(ii) During the Sixth Plan, it was felt that the hard core rural poverty, particularly that pertaining to the unemployment of the landless labourers during the lean agricultural season, had to be tackled in a more direct manner. Accordingly, a new scheme called the Rural Landless Employment Guarantee Programme (RLEGP) was introduced in 1983. The basic objectives of the programme are: (i) to improve and expand employment opportunities for rural landless with a view to providing guarantee of employment to at least one member of every landless labour household upto 100 days in a year; and (ii) creation of durable assets for strengthening the rural infrastructure which will lead to rapid growth of the rural economy. Assistance under the programme was provided to the State/UT Governments on 100 per cent grant basis. Funds amounting to Rs. 500 crores were allocated to them in the last two years of the Sixth Plan. It was originally expected that 360 million mandays of employment would be generated under the programme during the last two years of the Sixth Plan period, i.e., during 1983-85. As against this, 260.18 million mandays of employment were generated during those years. (iii) The Integrated Rural Development Programme (IRDP) is the single largest scheme for providing direct assistance to the rural poor and is meant for the poorest among the poor. Its objective is to provide productive assets and employment to the poor for enabling them to attain higher incomes and a better standard of living. The IRDP was expected to cover 15 million families to be identified in all the blocks of the country during the Sixth Plan period; on an average, 3000 families in a block were to be provided assistance through this programme. A sum of Rs. 1,500 crores was provided in the Plan as outlay for this programme. The banks were called upon to provide another Rs. 3,000 crores by way of loans to selected beneficiaries. Further, back-up facilities in infrastructure, community projects and assistance to voluntary agencies were also provided. (iv) The Scheme of Training Rural Youth for Self-Employment (TRYSEM) was initiated in 1979 with the principal objective of removing unemployment among the rural youth. The target was to train about 2 lakh rural youths every year at the rate of 40 youths per block of the country. The TRYSEM is an integrated part of the IRDP and aims at equipping the rural youth with skills to enable them to become self-employed. A rural youth from a family having an income of less than Rs. 3,500 per year was eligible for selection. Preference in selection was given to those who had aptitude for innovation and entrepreneurial activities. Priority was also given to members of SC/ST and women. The accepted mode of training is through institutions under master trainers. According to available information, 9.4 lakh rural youths received training under TRYSEM during the Sixth Plan. Around 50 per cent of them have taken up self-employment. (v) The Scheme for Providing Self-employment to Educated Unemployed Youth was introduced in 1983 for providing self-employment to educated unemployed youth. The scheme provides for the grants of loan up to a maximum of Rs. 25,000 to educated youth residing in areas other than cities with a population of 10 lakh or more and having no other source of finance for settling down in self-employment. The implementation of the scheme was entrusted to the District Industries Centres under the guidance of the Development Commissioner for Small Scale Industries. An allocation of Rs. 25 crores was made for the programme during 1984-85 in the Central budget to cover Government assistance in the shape of an outright capital subsidy to the extent of 25 per cent of the loans taken by the entrepreneurs from the banks. (vi) Some State Governments are implementing Special Employment Schemes to provide additional employment opportunities. The Employment Guarantee Scheme (EGS) of Maharashtra operating since 1972, is intended to provide employment on productive works to the workers desirous of rendering unskilled manual work and thereby reduce the incidence of unemployment, under employment and poverty in rural areas. The State Government gave a statutory backing to the guarantee of employment through the Employment Guarantee Act, 1977. The guarantee of work is restricted to unskilled manual work. In 1983-84, 164.5 million mandays of employment were reported to have been generated. There are also schemes by other State Governments for the benefit of the unempolyed whereby training, financial assistance and other incentives are provided. The backlog of unemployment at the outset of the Seventh Plan has been estimated at 9.2 million for the age-group 5-plus. It has also been seen that the net addition to the labour force in this age-group would be 39.38 million. These figures indicate the overall magnitude of employment to be generated in the Seventh Plan. The Seventh Plan envisages a growth rate of 5 per cent in GDP. Besides the sectoral programmes, the package of poverty alleviation programmes aimed at giving self-employment and wage employment to the poorer sections of the community will continue on a significant scale during the Seventh Plan. It is expected that additional employment of the order of 40.36 million standard person years would be generated during the Seventh Plan with an implied growth rate of 3.99 per cent per annum. The special employment programmes of NREP and RLEGP would generate 2.26 million standard person years of employment in 1989-90. The employment generation from IRDP has been estimated at 3 million SPY, mainly concentrated in agriculture and other sectors. The projected growth rate of employment between 1984-85 and 1989-90 is given in Table. TABLE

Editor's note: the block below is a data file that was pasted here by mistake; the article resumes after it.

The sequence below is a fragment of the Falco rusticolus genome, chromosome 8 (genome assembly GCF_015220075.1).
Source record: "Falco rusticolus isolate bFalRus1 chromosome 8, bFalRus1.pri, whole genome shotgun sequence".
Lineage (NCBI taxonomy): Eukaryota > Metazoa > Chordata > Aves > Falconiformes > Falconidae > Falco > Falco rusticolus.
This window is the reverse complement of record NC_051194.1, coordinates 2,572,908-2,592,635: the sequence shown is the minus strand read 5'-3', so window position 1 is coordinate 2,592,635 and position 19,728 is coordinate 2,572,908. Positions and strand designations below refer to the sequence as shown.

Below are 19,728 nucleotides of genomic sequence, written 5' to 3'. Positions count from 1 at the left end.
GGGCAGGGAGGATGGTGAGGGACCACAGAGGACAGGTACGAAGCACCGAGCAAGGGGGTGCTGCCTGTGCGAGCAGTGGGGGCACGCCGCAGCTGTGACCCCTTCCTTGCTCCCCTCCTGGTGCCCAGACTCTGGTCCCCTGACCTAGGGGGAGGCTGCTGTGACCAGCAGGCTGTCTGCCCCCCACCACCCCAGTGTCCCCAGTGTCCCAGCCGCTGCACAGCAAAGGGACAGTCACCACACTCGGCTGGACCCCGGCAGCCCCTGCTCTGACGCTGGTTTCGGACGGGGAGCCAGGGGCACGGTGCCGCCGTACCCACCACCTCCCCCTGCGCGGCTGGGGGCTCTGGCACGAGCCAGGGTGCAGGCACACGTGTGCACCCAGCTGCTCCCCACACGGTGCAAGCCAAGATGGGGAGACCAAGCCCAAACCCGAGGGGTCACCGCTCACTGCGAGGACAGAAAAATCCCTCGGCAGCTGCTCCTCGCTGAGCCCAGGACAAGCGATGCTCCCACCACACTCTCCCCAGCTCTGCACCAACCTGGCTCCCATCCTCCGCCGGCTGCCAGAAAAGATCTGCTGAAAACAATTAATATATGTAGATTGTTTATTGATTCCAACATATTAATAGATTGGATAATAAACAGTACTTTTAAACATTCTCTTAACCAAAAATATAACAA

Projected Growth of Employment : 1984-85 to 1989-90